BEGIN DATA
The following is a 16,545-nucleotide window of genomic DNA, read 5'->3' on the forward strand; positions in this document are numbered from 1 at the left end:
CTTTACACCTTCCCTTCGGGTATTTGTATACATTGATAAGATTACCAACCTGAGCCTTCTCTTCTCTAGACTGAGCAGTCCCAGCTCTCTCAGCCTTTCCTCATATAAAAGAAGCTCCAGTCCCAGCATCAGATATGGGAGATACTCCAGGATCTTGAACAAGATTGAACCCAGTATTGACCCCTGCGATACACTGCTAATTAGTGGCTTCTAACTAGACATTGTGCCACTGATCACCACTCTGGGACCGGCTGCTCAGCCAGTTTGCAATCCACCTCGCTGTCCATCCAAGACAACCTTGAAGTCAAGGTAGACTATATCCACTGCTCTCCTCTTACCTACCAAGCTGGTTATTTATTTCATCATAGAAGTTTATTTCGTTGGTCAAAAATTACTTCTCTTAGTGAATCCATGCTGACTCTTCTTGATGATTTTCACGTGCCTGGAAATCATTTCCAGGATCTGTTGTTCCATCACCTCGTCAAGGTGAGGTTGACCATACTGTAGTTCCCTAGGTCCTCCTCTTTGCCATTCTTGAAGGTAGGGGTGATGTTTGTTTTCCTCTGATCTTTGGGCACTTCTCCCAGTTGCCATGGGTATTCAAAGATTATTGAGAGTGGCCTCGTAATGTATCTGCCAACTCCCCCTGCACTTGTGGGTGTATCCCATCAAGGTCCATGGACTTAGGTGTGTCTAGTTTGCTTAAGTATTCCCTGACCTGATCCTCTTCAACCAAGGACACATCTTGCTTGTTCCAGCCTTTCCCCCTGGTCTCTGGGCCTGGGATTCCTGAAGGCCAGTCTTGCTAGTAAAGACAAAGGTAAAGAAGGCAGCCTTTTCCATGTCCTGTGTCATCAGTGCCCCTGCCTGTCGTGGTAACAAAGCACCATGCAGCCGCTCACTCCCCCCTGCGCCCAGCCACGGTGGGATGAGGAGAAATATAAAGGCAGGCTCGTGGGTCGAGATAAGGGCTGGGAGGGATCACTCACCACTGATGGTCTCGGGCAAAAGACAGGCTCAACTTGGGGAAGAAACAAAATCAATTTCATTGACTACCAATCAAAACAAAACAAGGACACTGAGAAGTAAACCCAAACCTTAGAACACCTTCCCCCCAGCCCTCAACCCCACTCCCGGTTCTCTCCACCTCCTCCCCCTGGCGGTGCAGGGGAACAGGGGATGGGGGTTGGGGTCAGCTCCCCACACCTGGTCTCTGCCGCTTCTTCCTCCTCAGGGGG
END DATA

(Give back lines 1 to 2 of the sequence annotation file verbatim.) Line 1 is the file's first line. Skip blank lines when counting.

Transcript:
The following is a 16,545-nucleotide window of genomic DNA, read 5'->3' on the forward strand; positions in this document are numbered from 1 at the left end:
CTTTACACCTTCCCTTCGGGTATTTGTATACATTGATAAGATTACCAACCTGAGCCTTCTCTTCTCTAGACTGAGCAGTCCCAGCTCTCTCAGCCTTTCCTCATATAAAAGAAGCTCCAGTCCCAGCATCAGATATGGGAGATACTCCAGGATCTTGAACAAGATTGAACCCAGTATTGACCCCTGCGATACACTGCTAATTAGTGGCTTCTAACTAGACATTGTGCCACTGATCACCACTCTGGGACCGGCTGCTCAGCCAGTTTGCAATCCACCTCGCTGTCCATCCAAGACAACCTTGAAGTCAAGGTAGACTATATCCACTGCTCTCCTCTTACCTACCAAGCTGGTTATTTATTTCATCATAGAAGTTTATTTCGTTGGTCAAAAATTACTTCTCTTAGTGAATCCATGCTGACTCTTCTTGATGATTTTCACGTGCCTGGAAATCATTTCCAGGATCTGTTGTTCCATCACCTCGTCAAGGTGAGGTTGACCATACTGTAGTTCCCTAGGTCCTCCTCTTTGCCATTCTTGAAGGTAGGGGTGATGTTTGTTTTCCTCTGATCTTTGGGCACTTCTCCCAGTTGCCATGGGTATTCAAAGATTATTGAGAGTGGCCTCGTAATGTATCTGCCAACTCCCCCTGCACTTGTGGGTGTATCCCATCAAGGTCCATGGACTTAGGTGTGTCTAGTTTGCTTAAGTATTCCCTGACCTGATCCTCTTCAACCAAGGACACATCTTGCTTGTTCCAGCCTTTCCCCCTGGTCTCTGGGCCTGGGATTCCTGAAGGCCAGTCTTGCTAGTAAAGACAAAGGTAAAGAAGGCAGCCTTTTCCATGTCCTGTGTCATCAGTGCCCCTGCCTGTCGTGGTAACAAAGCACCATGCAGCCGCTCACTCCCCCCTGCGCCCAGCCACGGTGGGATGAGGAGAAATATAAAGGCAGGCTCGTGGGTCGAGATAAGGGCTGGGAGGGATCACTCACCACTGATGGTCTCGGGCAAAAGACAGGCTCAACTTGGGGAAGAAACAAAATCAATTTCATTGACTACCAATCAAAACAAAACAAGGACACTGAGAAGTAAACCCAAACCTTAGAACACCTTCCCCCCAGCCCTCAACCCCACTCCCGGTTCTCTCCACCTCCTCCCCCTGGCGGTGCAGGGGAACAGGGGATGGGGGTTGGGGTCAGCTCCCCACACCTGGTCTCTGCCGCTTCTTCCTCCTCAGGGGG